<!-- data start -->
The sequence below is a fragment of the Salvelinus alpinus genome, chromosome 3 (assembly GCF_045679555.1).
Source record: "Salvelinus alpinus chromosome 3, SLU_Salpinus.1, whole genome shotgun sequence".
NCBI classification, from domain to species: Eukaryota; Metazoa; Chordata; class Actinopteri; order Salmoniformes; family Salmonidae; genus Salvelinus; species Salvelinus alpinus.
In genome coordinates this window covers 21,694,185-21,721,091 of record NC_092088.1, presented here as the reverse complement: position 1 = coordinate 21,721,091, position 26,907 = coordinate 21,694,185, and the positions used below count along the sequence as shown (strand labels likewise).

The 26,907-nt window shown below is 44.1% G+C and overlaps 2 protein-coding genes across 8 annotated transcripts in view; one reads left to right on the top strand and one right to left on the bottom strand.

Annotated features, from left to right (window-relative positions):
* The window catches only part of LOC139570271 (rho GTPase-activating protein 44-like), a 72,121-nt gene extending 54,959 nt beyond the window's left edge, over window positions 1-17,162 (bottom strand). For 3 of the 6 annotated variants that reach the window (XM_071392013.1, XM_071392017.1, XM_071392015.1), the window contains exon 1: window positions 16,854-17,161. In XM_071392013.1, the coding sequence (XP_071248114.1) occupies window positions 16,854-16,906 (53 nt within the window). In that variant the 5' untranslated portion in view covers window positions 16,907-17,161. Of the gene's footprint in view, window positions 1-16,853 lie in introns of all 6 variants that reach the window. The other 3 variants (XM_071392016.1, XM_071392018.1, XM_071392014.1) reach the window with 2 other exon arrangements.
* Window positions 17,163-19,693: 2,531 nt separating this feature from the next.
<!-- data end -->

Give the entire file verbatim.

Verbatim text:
The sequence below is a fragment of the Salvelinus alpinus genome, chromosome 3 (assembly GCF_045679555.1).
Source record: "Salvelinus alpinus chromosome 3, SLU_Salpinus.1, whole genome shotgun sequence".
NCBI classification, from domain to species: Eukaryota; Metazoa; Chordata; class Actinopteri; order Salmoniformes; family Salmonidae; genus Salvelinus; species Salvelinus alpinus.
In genome coordinates this window covers 21,694,185-21,721,091 of record NC_092088.1, presented here as the reverse complement: position 1 = coordinate 21,721,091, position 26,907 = coordinate 21,694,185, and the positions used below count along the sequence as shown (strand labels likewise).

The 26,907-nt window shown below is 44.1% G+C and overlaps 2 protein-coding genes across 8 annotated transcripts in view; one reads left to right on the top strand and one right to left on the bottom strand.

Annotated features, from left to right (window-relative positions):
* The window catches only part of LOC139570271 (rho GTPase-activating protein 44-like), a 72,121-nt gene extending 54,959 nt beyond the window's left edge, over window positions 1-17,162 (bottom strand). For 3 of the 6 annotated variants that reach the window (XM_071392013.1, XM_071392017.1, XM_071392015.1), the window contains exon 1: window positions 16,854-17,161. In XM_071392013.1, the coding sequence (XP_071248114.1) occupies window positions 16,854-16,906 (53 nt within the window). In that variant the 5' untranslated portion in view covers window positions 16,907-17,161. Of the gene's footprint in view, window positions 1-16,853 lie in introns of all 6 variants that reach the window. The other 3 variants (XM_071392016.1, XM_071392018.1, XM_071392014.1) reach the window with 2 other exon arrangements.
* Window positions 17,163-19,693: 2,531 nt separating this feature from the next.